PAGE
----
Some things to remember is that hovering is actually harder on the battery than flight, its a steady draw on the pack with minimal air flow. In flight the power level fluctuates with nice air flow, so you can actually fly longer if you fly nice easy figure eights.

Don't forget to match your ESC to your motor, this is commonly overlooked. The constant output of the ESC should match the continuous draw of the motor as close as possible. ESCs overheat when they are used as regulators, the speed of motor is controlled by the speed of the electric pulses from the ESC, and the ESC likes those pulses to be full power. A 35amp ESC is happiest running a 35amp motor, if the ESC is 50amp and the motor 35amps the ESC has to work harder trying to limit the power being delivered to the motor, make sense?

MD 800
Logo 600SE
Logo 14/500 Carbon
Ballistic 700
HD 500V2
Hirobo 50E
Avant 90E

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01-22-2011 12:49 PM  7 years agoPost 16
baby_zyklon

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Singapore

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Voltage, loaded or not, is not going to be accurate because it can vary with age and "c" rating. Modern lipo seem to keep their voltage high, unless you pull large amps.

Your peak amp draw was only about 7C. A good lipo will not even get warm with that sort of current.
Don't forget to match your ESC to your motor, this is commonly overlooked. The constant output of the ESC should match the continuous draw of the motor as close as possible. ESCs overheat when they are used as regulators, the speed of motor is controlled by the speed of the electric pulses from the ESC, and the ESC likes those pulses to be full power. A 35amp ESC is happiest running a 35amp motor, if the ESC is 50amp and the motor 35amps the ESC has to work harder trying to limit the power being delivered to the motor, make sense?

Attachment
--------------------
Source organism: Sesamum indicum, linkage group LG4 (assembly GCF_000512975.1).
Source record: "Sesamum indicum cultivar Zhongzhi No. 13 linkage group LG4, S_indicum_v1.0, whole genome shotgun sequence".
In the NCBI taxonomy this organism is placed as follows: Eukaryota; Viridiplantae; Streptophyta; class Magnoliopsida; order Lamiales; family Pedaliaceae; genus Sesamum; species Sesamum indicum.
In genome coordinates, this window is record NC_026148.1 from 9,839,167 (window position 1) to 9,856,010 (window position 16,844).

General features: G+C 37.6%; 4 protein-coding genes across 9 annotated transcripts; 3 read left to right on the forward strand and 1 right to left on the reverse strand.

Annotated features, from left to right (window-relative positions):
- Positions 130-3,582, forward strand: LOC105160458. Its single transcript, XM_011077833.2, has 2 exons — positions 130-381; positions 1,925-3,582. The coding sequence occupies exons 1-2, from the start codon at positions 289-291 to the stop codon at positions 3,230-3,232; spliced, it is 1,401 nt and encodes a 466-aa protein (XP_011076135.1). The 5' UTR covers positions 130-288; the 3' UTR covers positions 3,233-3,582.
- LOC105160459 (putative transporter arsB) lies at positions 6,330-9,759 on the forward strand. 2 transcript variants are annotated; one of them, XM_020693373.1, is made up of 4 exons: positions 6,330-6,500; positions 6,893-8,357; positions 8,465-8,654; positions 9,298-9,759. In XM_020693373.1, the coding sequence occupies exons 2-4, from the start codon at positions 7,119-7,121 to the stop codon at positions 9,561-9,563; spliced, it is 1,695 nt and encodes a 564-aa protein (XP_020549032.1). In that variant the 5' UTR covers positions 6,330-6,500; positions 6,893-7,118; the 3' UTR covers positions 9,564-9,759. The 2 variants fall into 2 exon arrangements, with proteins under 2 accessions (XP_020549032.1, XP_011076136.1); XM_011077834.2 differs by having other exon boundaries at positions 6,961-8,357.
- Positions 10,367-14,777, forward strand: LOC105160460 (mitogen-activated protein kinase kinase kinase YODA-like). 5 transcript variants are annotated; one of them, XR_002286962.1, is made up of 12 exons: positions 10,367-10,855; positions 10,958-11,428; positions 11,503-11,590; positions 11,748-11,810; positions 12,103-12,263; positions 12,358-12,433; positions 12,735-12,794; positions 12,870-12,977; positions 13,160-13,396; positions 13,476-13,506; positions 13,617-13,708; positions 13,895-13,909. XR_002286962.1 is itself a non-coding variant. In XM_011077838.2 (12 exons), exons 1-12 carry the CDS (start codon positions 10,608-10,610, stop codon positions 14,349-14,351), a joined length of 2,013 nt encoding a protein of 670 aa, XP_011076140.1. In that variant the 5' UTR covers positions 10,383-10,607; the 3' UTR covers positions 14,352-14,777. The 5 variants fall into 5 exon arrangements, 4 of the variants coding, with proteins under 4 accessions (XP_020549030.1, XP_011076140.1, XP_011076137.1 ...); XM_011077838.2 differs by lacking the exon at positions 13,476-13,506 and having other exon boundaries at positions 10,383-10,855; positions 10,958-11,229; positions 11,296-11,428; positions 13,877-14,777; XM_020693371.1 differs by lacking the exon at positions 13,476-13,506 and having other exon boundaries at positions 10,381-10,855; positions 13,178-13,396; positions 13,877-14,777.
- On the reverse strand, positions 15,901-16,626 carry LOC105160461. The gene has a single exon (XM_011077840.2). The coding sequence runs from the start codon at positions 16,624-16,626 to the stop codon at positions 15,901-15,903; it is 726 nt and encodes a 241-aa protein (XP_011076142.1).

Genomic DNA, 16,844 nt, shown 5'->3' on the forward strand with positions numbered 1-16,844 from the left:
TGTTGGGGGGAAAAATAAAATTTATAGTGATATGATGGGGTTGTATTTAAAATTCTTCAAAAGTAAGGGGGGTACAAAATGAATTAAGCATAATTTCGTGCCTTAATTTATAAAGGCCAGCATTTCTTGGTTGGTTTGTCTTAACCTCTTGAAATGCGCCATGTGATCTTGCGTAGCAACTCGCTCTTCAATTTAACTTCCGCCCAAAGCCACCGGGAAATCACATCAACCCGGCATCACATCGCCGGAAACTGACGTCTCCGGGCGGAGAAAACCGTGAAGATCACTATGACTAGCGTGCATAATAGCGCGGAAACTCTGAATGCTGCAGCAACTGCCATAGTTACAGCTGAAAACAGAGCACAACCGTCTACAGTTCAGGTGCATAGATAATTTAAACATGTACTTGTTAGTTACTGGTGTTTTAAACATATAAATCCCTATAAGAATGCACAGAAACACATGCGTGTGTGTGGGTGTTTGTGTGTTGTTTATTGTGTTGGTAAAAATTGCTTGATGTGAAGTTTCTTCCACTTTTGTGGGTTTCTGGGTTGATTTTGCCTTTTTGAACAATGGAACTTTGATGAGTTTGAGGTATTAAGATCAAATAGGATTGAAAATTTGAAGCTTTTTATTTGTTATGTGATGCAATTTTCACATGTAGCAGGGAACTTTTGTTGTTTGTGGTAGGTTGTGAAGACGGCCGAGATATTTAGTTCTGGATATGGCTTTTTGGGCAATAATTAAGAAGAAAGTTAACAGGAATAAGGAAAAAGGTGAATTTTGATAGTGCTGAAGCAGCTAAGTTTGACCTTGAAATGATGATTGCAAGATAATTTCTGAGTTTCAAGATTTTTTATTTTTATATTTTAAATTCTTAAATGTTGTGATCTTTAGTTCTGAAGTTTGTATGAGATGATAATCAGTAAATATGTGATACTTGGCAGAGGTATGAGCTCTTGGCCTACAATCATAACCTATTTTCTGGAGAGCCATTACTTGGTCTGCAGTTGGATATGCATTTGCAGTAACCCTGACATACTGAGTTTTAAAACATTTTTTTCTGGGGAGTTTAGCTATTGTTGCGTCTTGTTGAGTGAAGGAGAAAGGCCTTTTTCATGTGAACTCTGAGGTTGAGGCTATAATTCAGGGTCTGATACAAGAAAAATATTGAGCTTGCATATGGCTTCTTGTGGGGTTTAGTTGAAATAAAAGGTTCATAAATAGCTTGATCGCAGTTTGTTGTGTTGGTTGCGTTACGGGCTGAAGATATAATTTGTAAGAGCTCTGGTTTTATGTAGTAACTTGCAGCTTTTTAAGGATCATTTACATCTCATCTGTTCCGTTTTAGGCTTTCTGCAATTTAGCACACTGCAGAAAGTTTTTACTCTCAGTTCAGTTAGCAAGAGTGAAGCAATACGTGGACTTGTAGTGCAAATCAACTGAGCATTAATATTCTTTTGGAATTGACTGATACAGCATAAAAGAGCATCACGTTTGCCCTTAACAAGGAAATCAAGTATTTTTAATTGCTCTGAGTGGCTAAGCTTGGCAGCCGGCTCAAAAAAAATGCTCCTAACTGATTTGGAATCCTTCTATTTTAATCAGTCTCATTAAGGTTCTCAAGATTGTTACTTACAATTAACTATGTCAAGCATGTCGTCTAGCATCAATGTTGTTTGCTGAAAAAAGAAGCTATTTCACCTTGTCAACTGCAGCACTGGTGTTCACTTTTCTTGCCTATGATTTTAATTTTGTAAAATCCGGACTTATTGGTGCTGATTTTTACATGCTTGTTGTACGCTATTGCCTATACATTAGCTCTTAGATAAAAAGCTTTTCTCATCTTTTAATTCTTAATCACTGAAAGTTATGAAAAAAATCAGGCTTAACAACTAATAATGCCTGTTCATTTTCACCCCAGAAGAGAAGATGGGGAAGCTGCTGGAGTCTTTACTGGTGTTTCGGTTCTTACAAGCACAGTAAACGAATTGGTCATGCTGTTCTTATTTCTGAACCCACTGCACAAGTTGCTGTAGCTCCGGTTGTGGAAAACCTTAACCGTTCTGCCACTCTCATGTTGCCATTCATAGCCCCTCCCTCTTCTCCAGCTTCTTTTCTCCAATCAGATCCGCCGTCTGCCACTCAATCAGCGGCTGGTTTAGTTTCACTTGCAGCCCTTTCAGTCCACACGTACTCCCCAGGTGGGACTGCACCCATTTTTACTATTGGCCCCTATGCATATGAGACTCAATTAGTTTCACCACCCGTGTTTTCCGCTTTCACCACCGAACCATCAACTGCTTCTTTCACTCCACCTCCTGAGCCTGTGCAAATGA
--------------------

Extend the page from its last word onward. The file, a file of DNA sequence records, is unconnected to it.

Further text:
I do not agree. A 35amp esc might not actually be a good idea with a 35amp motor.

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01-22-2011 01:16 PM  7 years agoPost 17
Wimbledon99

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UK

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Don't forget to match your ESC to your motor, this is commonly overlooked. The constant output of the ESC should match the continuous draw of the motor as close as possible. ESCs overheat when they are used as regulators, the speed of motor is controlled by the speed of the electric pulses from the ESC, and the ESC likes those pulses to be full power. A 35amp ESC is happiest running a 35amp motor, if the ESC is 50amp and the motor 35amps the ESC has to work harder trying to limit the power being delivered to the motor, make sense?